It was amazing. They just marched into the lake, in sandals, tunics, that 30 pound chain mail, their metal helmets, and with their swords in the scabbards on their belts. I imagined them marching across the bottom of the lake for ten miles, but as the water came up to their faces they started to swim, some like dogs, some trying to part the water in front of them, but all clearly out of their depth. Buteo led them slowly out a further twenty or thirty yards, then he turned around and they all struggled back. And a struggle it was, especially for the younger men who didn’t look as practiced; I wasn’t sure they were all going to make it, and they themselves looked relieved as they collapsed panting and laughing on the rocks.
“OK, men: form up! When you return to camp, change, put your wet clothes to dry, dry your armor and gear and put it on again, there’ll be an inspection before we eat. Tax Collector Matthew Levi will be our guest. Dismiss!”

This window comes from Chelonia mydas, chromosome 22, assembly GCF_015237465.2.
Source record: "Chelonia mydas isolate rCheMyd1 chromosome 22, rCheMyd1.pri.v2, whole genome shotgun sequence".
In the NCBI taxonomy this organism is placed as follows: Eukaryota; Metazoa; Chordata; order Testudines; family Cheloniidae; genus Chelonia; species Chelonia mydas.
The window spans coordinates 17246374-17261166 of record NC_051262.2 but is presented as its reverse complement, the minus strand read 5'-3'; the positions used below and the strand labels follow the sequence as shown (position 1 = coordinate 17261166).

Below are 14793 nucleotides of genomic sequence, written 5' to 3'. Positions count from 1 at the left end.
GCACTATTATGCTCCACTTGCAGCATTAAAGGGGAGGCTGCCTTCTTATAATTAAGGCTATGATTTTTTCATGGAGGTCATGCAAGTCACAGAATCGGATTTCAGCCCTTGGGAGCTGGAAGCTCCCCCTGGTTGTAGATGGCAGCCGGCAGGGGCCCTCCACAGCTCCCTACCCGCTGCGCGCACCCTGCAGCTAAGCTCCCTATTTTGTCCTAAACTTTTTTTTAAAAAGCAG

We walked back up to the fort, and I chatted with the gate sentry while the others were changing. The sentry’s name was Rufus, and he had the reddish hair that his name suggested. I found out he was from Italy, and asked him what it was like being stationed in Palestine, and then posted out to Galilee.
He was a real talker: “Gods, how I hate this place! You just don’t know what you’re getting into, when you sign up. It seems like a good idea, and the girls think it’s brave and romantic. Before you know it, everyone has heard you’re going into the army, and you can’t back out without looking like a coward and a fool. I signed up to protect Rome, of course; and to see a bit of the world, the mountains, the forests, the elephants and giraffes and things they bring for the fights in the amphitheatres; and what do I get? The stupidest, dirtiest, most argumentative corner of the whole Empire….”